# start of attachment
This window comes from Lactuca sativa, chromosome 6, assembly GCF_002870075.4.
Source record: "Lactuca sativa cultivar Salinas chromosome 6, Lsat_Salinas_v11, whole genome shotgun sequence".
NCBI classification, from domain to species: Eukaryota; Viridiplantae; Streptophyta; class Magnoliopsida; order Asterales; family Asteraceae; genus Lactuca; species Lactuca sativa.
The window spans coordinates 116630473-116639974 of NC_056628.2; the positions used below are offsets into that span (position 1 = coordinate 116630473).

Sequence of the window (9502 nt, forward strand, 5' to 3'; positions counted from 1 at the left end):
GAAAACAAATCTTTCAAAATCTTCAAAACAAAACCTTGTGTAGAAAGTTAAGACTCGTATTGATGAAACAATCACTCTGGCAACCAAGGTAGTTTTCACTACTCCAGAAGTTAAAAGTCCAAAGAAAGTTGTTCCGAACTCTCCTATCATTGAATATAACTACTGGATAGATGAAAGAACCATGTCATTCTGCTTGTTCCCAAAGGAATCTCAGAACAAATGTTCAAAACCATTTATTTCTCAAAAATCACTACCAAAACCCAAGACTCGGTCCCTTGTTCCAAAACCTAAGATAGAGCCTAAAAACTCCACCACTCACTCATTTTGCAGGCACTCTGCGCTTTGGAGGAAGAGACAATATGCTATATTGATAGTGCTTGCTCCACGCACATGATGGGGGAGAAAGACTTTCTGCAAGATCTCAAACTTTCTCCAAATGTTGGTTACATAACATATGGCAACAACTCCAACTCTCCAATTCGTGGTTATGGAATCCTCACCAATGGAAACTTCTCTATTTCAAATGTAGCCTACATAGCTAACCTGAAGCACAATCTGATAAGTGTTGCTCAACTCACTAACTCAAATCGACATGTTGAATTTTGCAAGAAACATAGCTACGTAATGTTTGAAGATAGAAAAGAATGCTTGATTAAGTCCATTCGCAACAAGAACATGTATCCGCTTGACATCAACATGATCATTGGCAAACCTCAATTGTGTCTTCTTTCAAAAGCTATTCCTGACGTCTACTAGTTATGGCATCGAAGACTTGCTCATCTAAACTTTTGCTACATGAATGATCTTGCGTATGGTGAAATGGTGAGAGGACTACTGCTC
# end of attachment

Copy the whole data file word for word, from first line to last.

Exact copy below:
This window comes from Lactuca sativa, chromosome 6, assembly GCF_002870075.4.
Source record: "Lactuca sativa cultivar Salinas chromosome 6, Lsat_Salinas_v11, whole genome shotgun sequence".
NCBI classification, from domain to species: Eukaryota; Viridiplantae; Streptophyta; class Magnoliopsida; order Asterales; family Asteraceae; genus Lactuca; species Lactuca sativa.
The window spans coordinates 116630473-116639974 of NC_056628.2; the positions used below are offsets into that span (position 1 = coordinate 116630473).

Sequence of the window (9502 nt, forward strand, 5' to 3'; positions counted from 1 at the left end):
GAAAACAAATCTTTCAAAATCTTCAAAACAAAACCTTGTGTAGAAAGTTAAGACTCGTATTGATGAAACAATCACTCTGGCAACCAAGGTAGTTTTCACTACTCCAGAAGTTAAAAGTCCAAAGAAAGTTGTTCCGAACTCTCCTATCATTGAATATAACTACTGGATAGATGAAAGAACCATGTCATTCTGCTTGTTCCCAAAGGAATCTCAGAACAAATGTTCAAAACCATTTATTTCTCAAAAATCACTACCAAAACCCAAGACTCGGTCCCTTGTTCCAAAACCTAAGATAGAGCCTAAAAACTCCACCACTCACTCATTTTGCAGGCACTCTGCGCTTTGGAGGAAGAGACAATATGCTATATTGATAGTGCTTGCTCCACGCACATGATGGGGGAGAAAGACTTTCTGCAAGATCTCAAACTTTCTCCAAATGTTGGTTACATAACATATGGCAACAACTCCAACTCTCCAATTCGTGGTTATGGAATCCTCACCAATGGAAACTTCTCTATTTCAAATGTAGCCTACATAGCTAACCTGAAGCACAATCTGATAAGTGTTGCTCAACTCACTAACTCAAATCGACATGTTGAATTTTGCAAGAAACATAGCTACGTAATGTTTGAAGATAGAAAAGAATGCTTGATTAAGTCCATTCGCAACAAGAACATGTATCCGCTTGACATCAACATGATCATTGGCAAACCTCAATTGTGTCTTCTTTCAAAAGCTATTCCTGACGTCTACTAGTTATGGCATCGAAGACTTGCTCATCTAAACTTTTGCTACATGAATGATCTTGCGTATGGTGAAATGGTGAGAGGACTACTGCTC